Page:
President Park to Launch Publicity Campaign in February?

President Park to Launch Publicity Campaign in February?

SEOUL, Jan. 30 (Yonhap) -- President Park Geun-hye is expected to employ a two-track approach to handle an ongoing legal battle over her corruption charges and unfavorable public sentiment, her aides hinted Monday, as she fights against what she calls "preposterous" accusations.

   February will be a critical month for the beleaguered president as she is likely to undergo questioning by the independent counsel team with the Constitutional Court pressured to wrap up its impeachment trial by March.

   During the Lunar New Year's holiday, Park spent most of her time preparing to defend herself in the ongoing probe and trial, her aide said.

   "As far as (we) understand, the president read various documents, news reports and books as she prepared for the independent counsel probe and (the trial) at the Constitutional Court," the aide told Yonhap News Agency over the phone, declining to be named.

   The special probe team, led by Independent Counsel Park Young-soo, has reportedly been in talks with Park's legal representatives to arrange a date for questioning the president face to face. The team has said it would quiz her early next month.

   The president is also weighing the option of appearing at a court hearing to make her case in person, her aides said.

   Park was impeached on Dec. 9 over a corruption scandal involving her and her longtime friend Choi Soon-sil. She was subsequently suspended from exercising her presidential powers pending a court decision.

   The Constitutional Court has to determine whether to unseat or reinstate the president by early June. But last week, Park Han-chul, the outgoing chief of the nine-justice court, called for a verdict to be given by March 13 to ensure a fair trial.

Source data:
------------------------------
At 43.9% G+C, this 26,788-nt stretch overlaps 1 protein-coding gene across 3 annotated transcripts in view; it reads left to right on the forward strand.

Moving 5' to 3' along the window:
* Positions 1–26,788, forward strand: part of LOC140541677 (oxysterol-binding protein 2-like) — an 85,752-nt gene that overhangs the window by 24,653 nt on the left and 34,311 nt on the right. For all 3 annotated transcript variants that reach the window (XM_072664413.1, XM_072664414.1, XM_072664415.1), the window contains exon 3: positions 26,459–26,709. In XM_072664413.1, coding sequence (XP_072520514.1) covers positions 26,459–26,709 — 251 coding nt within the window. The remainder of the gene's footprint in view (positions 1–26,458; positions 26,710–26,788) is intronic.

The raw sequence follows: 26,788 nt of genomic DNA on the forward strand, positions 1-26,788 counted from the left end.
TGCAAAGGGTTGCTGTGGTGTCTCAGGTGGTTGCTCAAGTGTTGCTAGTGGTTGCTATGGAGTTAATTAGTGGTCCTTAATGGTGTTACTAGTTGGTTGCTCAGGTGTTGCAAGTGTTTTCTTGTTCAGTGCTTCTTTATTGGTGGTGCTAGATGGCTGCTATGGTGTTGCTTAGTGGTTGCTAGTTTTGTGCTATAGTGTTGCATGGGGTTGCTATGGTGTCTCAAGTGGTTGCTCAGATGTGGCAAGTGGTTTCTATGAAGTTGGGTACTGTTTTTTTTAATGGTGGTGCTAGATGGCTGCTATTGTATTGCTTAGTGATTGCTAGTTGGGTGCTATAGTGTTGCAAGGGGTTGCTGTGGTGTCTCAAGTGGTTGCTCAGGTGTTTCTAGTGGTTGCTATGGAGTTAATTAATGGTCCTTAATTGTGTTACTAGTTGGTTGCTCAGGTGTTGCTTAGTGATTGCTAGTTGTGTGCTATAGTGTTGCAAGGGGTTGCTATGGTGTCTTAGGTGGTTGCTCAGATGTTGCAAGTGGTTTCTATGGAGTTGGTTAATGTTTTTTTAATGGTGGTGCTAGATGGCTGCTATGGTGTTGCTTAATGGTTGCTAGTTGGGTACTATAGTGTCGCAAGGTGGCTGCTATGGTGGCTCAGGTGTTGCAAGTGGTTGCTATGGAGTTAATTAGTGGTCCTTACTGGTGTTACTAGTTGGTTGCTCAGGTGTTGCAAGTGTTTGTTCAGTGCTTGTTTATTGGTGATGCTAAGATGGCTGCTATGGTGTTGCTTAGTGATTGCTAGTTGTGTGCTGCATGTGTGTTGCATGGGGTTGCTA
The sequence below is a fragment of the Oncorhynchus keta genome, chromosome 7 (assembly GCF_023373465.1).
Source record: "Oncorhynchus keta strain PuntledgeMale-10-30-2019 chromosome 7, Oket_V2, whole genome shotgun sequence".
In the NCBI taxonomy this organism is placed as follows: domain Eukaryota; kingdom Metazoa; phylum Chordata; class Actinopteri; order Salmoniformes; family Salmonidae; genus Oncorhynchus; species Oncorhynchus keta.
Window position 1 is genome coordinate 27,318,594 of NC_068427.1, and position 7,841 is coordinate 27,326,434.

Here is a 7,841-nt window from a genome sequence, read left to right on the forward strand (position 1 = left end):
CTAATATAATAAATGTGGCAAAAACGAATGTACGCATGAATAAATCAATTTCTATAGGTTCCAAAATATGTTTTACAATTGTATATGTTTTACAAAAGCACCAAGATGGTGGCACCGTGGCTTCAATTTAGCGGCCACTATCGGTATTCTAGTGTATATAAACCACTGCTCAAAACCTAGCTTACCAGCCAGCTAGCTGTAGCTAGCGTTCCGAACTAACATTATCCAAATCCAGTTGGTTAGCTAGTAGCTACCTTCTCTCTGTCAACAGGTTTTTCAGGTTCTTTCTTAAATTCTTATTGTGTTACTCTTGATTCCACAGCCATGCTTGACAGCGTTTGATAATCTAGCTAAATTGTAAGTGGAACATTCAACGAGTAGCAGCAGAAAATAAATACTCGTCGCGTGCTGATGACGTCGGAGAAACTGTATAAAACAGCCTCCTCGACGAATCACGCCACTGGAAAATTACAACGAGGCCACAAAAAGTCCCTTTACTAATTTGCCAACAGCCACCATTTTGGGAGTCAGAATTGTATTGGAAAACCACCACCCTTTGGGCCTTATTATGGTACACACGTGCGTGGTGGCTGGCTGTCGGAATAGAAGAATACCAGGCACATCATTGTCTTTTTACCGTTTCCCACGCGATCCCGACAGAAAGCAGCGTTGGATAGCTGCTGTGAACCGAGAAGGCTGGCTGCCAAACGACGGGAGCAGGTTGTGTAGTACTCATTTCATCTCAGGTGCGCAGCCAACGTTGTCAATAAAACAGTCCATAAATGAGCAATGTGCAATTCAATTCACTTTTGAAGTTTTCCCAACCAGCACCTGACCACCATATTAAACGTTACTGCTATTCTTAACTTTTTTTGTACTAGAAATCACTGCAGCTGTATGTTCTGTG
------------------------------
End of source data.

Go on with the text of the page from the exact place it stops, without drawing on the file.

The chief justice's term ends on Jan. 31 with that of his fellow Justice Lee Jung-mi ending on March 13. This has raised questions over whether the court can rule in the absence of two justices. On the other hand, conservatives have taken issue with the chief justice's setting of a deadline on proceedings, especially when in their eyes none of the key members involved in the case admitted to any wrongdoing and no conclusive evidence has been produced incriminating the president.

   A ruling on the presidential impeachment requires the approval of six out of the nine justices.

   Meanwhile, Park appears to be mulling whether to employ a publicity campaign to make her case, as some observers presume public opinion could influence the Constitutional Court's ruling.

   "While focusing on the independent counsel's probe and the impeachment trial, (Park) can seek dialogue with the press if need be," an aide to the president told Yonhap on condition of anonymity.

   On New Year's Day, Park hosted a meeting with the press, repudiating all accusations against her. Her political foes have berated the suspended president for engaging in a publicity stunt.

   Last Wednesday, Park also appeared in an interview with a local journalist where she called her corruption allegations ""preposterous, colossal" lies.'

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